• Guns, Germs and Steel (three part series). A National Geographic series built on the themes in Jared Diamond's book of the same name. Diamond asks how it was that the Eurasian branch of humankind was able to thrive, innovate, and spread its kind to all manner of places, and to dominate human history. He credits geographical advantage of fertile lands as the basis for early civilization that surged ahead of other hunting and gathering peoples, and innovation that arose out of that advantageous circumstance. Such things as exposure to domesticated animals secured our resilience to diseases that later were fatal to vulnerable New World populations. High technology and well developed use of horses helped the history of domination wherever Eurasian peoples went. It is all a great look at how domination is essentially foundational to civilization and violence is a major tool by which it spreads. Other civilizations had not the advantages of such successful agricultural effort, and perhaps lacked the resources or literacy that Eurasian peoples had, and so never progressed in the same way.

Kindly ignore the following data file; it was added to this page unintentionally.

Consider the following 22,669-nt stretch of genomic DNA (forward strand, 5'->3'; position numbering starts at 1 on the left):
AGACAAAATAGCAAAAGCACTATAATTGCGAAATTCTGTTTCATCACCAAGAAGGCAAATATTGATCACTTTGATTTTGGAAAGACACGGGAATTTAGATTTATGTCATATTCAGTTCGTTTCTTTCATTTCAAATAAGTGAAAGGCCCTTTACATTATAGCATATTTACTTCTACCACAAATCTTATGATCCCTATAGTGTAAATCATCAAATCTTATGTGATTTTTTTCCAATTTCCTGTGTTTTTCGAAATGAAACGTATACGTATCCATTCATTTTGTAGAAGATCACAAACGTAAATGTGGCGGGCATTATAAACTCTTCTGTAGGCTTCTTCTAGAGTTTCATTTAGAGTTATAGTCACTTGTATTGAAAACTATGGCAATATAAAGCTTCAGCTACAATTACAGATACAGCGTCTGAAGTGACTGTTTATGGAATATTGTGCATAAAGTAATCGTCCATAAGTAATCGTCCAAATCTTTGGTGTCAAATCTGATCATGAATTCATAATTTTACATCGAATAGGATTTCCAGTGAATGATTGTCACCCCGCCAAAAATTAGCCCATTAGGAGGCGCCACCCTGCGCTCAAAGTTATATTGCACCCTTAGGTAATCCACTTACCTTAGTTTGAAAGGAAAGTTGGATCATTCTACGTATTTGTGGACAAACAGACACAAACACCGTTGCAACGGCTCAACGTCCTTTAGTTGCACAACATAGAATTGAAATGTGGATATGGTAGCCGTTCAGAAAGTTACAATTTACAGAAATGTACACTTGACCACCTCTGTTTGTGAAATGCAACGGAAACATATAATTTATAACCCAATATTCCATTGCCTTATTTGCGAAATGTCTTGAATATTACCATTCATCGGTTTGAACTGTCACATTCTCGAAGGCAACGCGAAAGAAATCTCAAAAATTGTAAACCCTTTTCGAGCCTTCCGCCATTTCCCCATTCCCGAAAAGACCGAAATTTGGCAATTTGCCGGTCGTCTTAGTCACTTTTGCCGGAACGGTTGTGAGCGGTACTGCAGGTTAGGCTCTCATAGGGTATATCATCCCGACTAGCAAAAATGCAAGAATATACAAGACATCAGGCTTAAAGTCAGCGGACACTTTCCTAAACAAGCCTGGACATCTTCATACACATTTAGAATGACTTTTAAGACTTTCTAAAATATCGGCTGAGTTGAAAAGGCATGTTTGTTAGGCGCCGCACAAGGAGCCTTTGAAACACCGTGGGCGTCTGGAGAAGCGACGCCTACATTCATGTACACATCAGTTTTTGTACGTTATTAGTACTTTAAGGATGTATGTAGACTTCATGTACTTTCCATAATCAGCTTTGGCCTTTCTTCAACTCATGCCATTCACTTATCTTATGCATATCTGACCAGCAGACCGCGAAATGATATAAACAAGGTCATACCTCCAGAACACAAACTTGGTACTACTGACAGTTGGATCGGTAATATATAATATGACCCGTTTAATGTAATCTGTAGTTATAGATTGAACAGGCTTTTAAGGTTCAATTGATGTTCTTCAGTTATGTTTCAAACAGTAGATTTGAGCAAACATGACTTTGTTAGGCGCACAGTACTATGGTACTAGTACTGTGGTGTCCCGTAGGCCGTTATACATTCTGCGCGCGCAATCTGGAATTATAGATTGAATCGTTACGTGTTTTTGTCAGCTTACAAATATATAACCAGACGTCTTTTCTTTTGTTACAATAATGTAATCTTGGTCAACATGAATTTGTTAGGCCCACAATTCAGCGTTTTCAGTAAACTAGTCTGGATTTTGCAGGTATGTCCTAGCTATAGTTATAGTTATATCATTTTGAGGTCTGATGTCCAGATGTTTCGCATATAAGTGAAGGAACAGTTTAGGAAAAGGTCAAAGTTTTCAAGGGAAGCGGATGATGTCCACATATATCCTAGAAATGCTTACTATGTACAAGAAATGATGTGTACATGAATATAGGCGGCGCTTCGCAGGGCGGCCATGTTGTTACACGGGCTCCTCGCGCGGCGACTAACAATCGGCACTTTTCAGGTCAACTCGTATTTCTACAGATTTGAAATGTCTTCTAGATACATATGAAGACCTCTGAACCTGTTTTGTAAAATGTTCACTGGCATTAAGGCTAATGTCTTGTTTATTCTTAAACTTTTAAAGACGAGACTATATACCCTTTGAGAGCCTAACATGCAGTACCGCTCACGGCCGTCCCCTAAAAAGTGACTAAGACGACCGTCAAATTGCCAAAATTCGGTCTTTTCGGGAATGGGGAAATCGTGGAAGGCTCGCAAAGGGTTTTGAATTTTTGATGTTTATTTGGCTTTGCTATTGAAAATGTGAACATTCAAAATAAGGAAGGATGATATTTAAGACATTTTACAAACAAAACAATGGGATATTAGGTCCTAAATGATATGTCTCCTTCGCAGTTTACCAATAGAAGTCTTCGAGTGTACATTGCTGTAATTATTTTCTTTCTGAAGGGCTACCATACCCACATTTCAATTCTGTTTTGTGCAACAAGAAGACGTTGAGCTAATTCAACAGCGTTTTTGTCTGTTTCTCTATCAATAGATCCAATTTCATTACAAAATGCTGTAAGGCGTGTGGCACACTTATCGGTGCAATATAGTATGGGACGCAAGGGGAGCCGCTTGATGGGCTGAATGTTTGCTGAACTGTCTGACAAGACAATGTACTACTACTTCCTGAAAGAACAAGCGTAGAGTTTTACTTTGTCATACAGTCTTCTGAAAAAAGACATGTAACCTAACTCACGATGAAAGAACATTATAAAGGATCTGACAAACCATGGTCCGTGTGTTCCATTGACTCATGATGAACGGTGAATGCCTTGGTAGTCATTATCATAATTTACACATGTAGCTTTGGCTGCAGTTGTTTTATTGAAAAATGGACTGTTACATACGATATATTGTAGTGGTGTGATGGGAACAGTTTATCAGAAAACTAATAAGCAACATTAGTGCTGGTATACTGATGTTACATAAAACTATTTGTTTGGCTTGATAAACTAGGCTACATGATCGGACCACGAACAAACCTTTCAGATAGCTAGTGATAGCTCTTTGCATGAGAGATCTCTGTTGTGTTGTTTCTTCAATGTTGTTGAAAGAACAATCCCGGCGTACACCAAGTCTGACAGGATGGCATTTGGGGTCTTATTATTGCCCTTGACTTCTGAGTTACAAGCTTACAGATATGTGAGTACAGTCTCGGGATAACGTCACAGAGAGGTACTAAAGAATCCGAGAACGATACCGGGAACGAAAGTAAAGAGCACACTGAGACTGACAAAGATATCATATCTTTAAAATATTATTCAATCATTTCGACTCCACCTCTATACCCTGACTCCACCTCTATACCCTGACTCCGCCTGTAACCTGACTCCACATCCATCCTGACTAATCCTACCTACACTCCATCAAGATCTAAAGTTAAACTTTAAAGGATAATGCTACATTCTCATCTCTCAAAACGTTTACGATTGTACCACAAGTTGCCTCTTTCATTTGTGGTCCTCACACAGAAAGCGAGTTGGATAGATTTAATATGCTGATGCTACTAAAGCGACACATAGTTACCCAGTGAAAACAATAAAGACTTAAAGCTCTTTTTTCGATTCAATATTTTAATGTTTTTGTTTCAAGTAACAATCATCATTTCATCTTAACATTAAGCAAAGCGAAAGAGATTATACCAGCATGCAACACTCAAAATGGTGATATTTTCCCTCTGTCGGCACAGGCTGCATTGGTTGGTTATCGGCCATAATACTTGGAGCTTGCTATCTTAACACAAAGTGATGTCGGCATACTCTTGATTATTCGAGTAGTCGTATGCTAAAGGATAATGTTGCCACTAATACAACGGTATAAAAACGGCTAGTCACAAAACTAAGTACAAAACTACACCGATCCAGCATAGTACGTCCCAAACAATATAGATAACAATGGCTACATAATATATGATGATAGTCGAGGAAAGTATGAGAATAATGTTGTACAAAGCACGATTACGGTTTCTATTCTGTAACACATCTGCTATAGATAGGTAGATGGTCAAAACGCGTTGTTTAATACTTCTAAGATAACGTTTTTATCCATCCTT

• What a Way to Go: Life at the End of Empire This comes out of the Peak Oil "doomer" camp from which I sort of consider myself. This takes a brutally honest look at the world situation (peak oil, global warming, food shortages in the face of overpopulation, etc.) and its foundations in our mythologies of progress and love of technology. Consider it the extended tale of what Guns, Germs and Steel is talking about. (Diamond is well known for a book called Collapse: How Societies Choose to Fail or Succeed.) It too reaches back into the roots of civilization and shows how the whole system is set to somehow succeed to the point of failure eventually. It concludes wondering how life would look if exploitation, domination and violence was not the leading paradigm, and if life were lived more reverently and in tune with what the Earth is able to provide.